Snowboarding at Bear Mountain | Photo by Bear Mountain Resort

Big Bear is home to two major ski resorts, Bear Mountain and Snow Summit, both operated by Mammoth Mountain Resorts and both included with a single lift ticket (a shuttle runs between the peaks). Between the two mountains, a single lift ticket includes 200 acres of terrain park, 63 trails, more than 50 skiable miles, 26 lifts, 18 bars and coffee stands, 16 restaurants, 4 half pipes, and more than 100 jumps!

What I love about Snow Summit and Bear Mountain is that both resorts are incredibly family friendly. They recognize that a good portion of their skiers are beginners or experienced skiers with children, and really take extra effort to make sure that everyone has a great day on the slopes. 

The Bear Mountain Resort Adventure Academy is designed to make the whole “getting on the slopes” process easier for families. Here, children can be quickly fitted for their skis or snowboards. This is also where kids age 4-12 can take lessons with their peers. The academy offers full and half day lessons, with a focus on fun. 

See more of the Golden State. Here are the best things to do in California with kids

Night Tubing at Alpine Slide at Magic Mountain

night tubing Big Bear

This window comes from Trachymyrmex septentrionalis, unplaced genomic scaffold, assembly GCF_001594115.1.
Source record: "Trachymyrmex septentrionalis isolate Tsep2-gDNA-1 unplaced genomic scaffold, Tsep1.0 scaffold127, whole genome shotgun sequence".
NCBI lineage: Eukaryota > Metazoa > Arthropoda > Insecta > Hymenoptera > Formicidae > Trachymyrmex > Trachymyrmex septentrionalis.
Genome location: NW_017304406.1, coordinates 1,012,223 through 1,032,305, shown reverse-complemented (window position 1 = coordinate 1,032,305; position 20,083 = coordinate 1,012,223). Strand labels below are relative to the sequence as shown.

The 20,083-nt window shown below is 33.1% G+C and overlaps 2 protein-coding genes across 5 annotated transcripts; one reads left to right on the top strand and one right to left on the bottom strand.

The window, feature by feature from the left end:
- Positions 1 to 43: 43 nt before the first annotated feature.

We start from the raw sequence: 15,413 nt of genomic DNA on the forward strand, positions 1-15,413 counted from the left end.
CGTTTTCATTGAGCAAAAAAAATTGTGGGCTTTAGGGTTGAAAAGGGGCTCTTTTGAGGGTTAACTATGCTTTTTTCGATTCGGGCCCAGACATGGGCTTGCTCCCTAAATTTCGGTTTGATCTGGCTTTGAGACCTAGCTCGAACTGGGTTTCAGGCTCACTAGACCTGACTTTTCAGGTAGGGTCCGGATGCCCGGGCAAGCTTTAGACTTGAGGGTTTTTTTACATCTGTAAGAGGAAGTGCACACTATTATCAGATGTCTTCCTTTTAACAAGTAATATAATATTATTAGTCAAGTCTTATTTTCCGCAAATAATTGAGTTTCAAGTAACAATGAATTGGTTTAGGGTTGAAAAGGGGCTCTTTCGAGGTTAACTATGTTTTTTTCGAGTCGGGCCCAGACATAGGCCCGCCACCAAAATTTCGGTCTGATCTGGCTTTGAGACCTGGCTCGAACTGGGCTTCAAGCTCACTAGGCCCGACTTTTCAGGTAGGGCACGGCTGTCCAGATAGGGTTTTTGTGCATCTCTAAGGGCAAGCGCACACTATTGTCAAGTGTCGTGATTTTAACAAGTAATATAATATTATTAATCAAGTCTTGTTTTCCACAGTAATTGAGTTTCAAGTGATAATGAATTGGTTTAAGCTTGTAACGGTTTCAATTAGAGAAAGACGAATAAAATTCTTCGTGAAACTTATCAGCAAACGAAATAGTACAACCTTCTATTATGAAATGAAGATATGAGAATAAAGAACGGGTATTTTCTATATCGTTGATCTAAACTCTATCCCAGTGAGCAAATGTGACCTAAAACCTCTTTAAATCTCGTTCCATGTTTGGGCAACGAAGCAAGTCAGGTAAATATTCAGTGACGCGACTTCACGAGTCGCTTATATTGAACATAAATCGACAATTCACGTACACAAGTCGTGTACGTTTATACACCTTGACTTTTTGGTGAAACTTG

Big Bear Snow Play on the Magic Mountain Alpine Slide | Photo by Sharlene Earnshaw

If your family’s idea of snow play isn’t skiing and boarding, rest assured that there many things to do in Big Bear with kids. With three tubing locations, including the Alpine Slide, Big Bear Snow Play, and Grizzly Ridge Tubing Park at Snow Summit Ski Resort, kids can enjoy a rush of adrenaline with little to no learning curve. Night tubing at Alpine Slide at Magic Mountain is an experience you definitely don’t want to miss. 

After battling the Los Angeles traffic and making our way up the mountain into Big Bear Lake, some time in the fresh mountain air was just what we needed. After 7pm on a Friday, there were very few people at the park. We could easily grab a tube, ride the magic carpet up the hill, and then slide down over and over again. It was so much fun!  The atmosphere was casual and mellow, a stark contrast to the long lines that visitors can often experience during the day. Note: the Soaring Eagle will open up at night, you just have to ask

Related: Read these tips on snow play with kids

Daytime Fun at Alpine Slide at Magic Mountain

Alpine Slide Big Bear
Scenic Lift and Alpine Slide | Photo by Sharlene Earnshaw

Big Bear’s Alpine Slide at Magic Mountain is a family fun park filled with several different activities. One of the most popular activities is the alpine slide, which is part outdoor slide, part coaster. Riders take a ski lift up the mountain and then climb aboard their sleds (one or two people per sled) and the ride is down the mountain on a track. The speed can be controlled by the rider, making it fun for speed demons or slowpokes.

The Soaring Eagle is another fun attraction at the park. It is similar to a zip line, except the riders sit in chairs. Riders can sit side by side as they fly along the 500-foot track at 28mph. Other attractions include a small go-kart track and a small mini-golf course. Daytime tubing is offered on a manicured tube hill with a magic carpet.